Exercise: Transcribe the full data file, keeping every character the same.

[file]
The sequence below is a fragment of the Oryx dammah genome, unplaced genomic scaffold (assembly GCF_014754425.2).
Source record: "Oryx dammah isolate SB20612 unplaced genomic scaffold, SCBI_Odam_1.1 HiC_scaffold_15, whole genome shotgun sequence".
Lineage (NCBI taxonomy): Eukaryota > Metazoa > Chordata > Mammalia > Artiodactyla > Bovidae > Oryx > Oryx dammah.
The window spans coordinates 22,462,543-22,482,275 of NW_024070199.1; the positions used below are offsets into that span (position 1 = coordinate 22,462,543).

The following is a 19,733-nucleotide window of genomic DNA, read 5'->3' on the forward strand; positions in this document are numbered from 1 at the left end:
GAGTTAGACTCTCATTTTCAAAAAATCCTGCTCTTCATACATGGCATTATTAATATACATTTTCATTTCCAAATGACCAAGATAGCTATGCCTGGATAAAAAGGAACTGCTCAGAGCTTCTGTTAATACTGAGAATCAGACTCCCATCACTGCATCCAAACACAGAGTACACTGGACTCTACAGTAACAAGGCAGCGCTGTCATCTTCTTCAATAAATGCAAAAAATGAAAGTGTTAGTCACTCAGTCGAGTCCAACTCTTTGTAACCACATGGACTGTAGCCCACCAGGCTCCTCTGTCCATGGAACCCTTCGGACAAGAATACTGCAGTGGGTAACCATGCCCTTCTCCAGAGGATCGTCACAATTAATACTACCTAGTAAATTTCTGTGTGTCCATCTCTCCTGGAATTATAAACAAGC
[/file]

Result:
The sequence below is a fragment of the Oryx dammah genome, unplaced genomic scaffold (assembly GCF_014754425.2).
Source record: "Oryx dammah isolate SB20612 unplaced genomic scaffold, SCBI_Odam_1.1 HiC_scaffold_15, whole genome shotgun sequence".
Lineage (NCBI taxonomy): Eukaryota > Metazoa > Chordata > Mammalia > Artiodactyla > Bovidae > Oryx > Oryx dammah.
The window spans coordinates 22,462,543-22,482,275 of NW_024070199.1; the positions used below are offsets into that span (position 1 = coordinate 22,462,543).

The following is a 19,733-nucleotide window of genomic DNA, read 5'->3' on the forward strand; positions in this document are numbered from 1 at the left end:
GAGTTAGACTCTCATTTTCAAAAAATCCTGCTCTTCATACATGGCATTATTAATATACATTTTCATTTCCAAATGACCAAGATAGCTATGCCTGGATAAAAAGGAACTGCTCAGAGCTTCTGTTAATACTGAGAATCAGACTCCCATCACTGCATCCAAACACAGAGTACACTGGACTCTACAGTAACAAGGCAGCGCTGTCATCTTCTTCAATAAATGCAAAAAATGAAAGTGTTAGTCACTCAGTCGAGTCCAACTCTTTGTAACCACATGGACTGTAGCCCACCAGGCTCCTCTGTCCATGGAACCCTTCGGACAAGAATACTGCAGTGGGTAACCATGCCCTTCTCCAGAGGATCGTCACAATTAATACTACCTAGTAAATTTCTGTGTGTCCATCTCTCCTGGAATTATAAACAAGC